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BLACK OWNED.  KOREAN OWNED.  L.A. OWNED.

BLACK OWNED. KOREAN OWNED. L.A. OWNED.

By Bobby Hundreds

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I’m not really sure what prompted me to write about the 1992 L.A. Riots tonight. Maybe it’s the unusually warm weather, or the recent acquittal of 3 New York cops who shot a Black groom 50 times just hours before his wedding, or merely the fact that I was racially profiled by an older white woman this afternoon (eh, it happens). But somehow I got caught up sifting through old Youtube vids of the Rodney King verdict aftereffects from over 15 years ago.

I still remember vividly what was going on throughout Southern California this entire week. I was in 7th grade at the time, and for the first time in my life, I was introduced to the harsh realities of racial divide, old friends of different skin colors suddenly leering at me from across the schoolyard. No one wanted to leave their homes for days, let alone go near any common areas. Since the internet was still materializing, our eyes were glued to the TV sets, and the news visuals were incredibly overwhelming. It seemed like ordinary human beings had lost all sensibilities, their grip on reality. The experts agreed that it was a result of racial strife bubbling over in the L.A. community combined with high unemployment and a Korean shopkeeper’s sentence for shooting a young Black girl, but as a child, it just looked like crazy people finding any excuse to get retarded. It really didn’t make sense, perhaps something that I’d understand when I got older.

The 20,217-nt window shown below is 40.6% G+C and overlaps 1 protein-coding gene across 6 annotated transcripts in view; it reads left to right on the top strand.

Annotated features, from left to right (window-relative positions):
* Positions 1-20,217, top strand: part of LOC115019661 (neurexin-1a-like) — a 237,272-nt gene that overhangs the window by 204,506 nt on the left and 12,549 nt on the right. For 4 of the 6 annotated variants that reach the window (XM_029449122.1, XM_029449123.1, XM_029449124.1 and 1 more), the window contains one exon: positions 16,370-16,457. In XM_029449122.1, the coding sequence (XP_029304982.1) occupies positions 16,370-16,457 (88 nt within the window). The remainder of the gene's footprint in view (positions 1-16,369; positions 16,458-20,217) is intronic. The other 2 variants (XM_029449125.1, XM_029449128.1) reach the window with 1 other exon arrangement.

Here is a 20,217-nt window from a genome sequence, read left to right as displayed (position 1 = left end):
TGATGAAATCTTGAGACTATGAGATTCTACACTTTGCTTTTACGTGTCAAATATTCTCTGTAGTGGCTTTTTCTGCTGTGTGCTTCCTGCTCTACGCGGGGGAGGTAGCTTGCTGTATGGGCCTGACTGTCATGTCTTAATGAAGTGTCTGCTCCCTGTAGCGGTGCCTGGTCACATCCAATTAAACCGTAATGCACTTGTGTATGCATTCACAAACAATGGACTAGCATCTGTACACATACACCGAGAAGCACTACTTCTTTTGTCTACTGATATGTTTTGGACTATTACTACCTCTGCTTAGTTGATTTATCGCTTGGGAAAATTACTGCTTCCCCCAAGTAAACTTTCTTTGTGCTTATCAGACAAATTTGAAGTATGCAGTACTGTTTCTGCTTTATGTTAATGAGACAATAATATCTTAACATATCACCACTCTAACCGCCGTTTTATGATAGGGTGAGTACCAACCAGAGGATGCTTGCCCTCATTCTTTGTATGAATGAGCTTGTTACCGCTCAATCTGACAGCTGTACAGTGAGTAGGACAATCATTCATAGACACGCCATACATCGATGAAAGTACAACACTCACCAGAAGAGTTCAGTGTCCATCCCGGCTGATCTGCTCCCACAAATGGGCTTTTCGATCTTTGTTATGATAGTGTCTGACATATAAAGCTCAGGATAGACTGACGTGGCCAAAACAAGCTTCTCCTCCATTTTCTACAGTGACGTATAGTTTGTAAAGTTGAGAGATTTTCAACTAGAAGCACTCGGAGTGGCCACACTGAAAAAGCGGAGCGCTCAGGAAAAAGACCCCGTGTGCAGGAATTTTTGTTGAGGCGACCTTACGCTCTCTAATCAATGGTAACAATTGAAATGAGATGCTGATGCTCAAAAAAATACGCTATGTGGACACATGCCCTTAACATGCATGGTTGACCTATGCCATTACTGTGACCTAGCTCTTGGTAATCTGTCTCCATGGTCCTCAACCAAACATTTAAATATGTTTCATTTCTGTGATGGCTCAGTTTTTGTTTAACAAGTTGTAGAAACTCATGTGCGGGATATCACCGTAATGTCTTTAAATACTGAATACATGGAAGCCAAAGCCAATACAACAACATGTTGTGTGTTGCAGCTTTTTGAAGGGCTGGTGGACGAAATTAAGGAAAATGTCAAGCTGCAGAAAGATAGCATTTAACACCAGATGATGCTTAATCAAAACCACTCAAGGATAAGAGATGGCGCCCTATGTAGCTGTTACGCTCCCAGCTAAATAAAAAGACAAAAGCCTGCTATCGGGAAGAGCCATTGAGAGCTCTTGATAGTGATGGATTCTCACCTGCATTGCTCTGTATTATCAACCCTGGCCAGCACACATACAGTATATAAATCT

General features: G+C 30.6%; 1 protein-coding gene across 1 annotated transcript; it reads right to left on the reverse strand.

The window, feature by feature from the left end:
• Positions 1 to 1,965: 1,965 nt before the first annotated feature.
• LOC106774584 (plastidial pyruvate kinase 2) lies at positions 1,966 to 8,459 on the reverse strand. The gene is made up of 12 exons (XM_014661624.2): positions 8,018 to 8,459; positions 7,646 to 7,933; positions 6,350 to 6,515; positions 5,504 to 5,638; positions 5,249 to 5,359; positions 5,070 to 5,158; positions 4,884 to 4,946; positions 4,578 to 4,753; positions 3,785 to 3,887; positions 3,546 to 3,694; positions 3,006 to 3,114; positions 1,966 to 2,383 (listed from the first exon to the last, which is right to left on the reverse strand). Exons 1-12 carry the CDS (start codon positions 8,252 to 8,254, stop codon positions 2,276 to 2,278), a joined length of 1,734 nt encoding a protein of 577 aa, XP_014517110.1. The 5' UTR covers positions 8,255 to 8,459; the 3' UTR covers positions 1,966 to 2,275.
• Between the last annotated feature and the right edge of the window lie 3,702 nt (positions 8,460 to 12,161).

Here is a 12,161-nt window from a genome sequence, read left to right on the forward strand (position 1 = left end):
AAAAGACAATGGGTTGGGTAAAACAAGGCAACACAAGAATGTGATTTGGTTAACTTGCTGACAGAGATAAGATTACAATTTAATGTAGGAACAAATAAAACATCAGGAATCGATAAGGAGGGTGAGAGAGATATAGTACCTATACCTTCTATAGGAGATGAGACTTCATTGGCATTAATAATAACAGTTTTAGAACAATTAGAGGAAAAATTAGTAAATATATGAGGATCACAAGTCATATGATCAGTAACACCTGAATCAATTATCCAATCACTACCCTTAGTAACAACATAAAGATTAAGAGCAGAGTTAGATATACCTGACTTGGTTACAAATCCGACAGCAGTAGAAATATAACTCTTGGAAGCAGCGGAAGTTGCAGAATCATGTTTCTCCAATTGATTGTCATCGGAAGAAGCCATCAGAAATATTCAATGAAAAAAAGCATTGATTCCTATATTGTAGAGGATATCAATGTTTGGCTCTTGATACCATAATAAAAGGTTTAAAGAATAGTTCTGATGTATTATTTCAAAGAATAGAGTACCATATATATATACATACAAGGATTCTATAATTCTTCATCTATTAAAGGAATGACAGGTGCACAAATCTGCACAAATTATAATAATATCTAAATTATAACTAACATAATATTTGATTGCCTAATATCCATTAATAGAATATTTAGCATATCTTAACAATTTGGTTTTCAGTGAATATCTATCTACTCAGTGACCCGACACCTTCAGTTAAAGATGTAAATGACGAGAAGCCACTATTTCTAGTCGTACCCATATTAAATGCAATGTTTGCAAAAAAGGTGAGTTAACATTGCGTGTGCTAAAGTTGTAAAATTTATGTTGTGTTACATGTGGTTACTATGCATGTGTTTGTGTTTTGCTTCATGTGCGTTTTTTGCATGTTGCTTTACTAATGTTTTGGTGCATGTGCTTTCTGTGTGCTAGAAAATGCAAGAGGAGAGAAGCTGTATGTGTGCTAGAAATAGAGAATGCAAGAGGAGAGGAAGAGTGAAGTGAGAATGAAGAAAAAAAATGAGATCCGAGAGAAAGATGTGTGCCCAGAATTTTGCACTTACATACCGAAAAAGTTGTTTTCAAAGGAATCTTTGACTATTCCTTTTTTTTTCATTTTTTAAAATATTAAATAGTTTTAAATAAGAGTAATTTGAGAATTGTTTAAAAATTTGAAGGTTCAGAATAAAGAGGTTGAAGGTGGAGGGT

Well it’s 2008 and after watching these clips, I still don’t really get it. In fact, I’m more confused than I was at 12 years old, especially outside of the context of the King trial, these scenes look dramatically cinematic, not like something that happened on the corner of Florence and Normandie just a few miles away.Could this ever happen again in LA? How far have our race relations really come since Rodney King?

by bobbyhundreds

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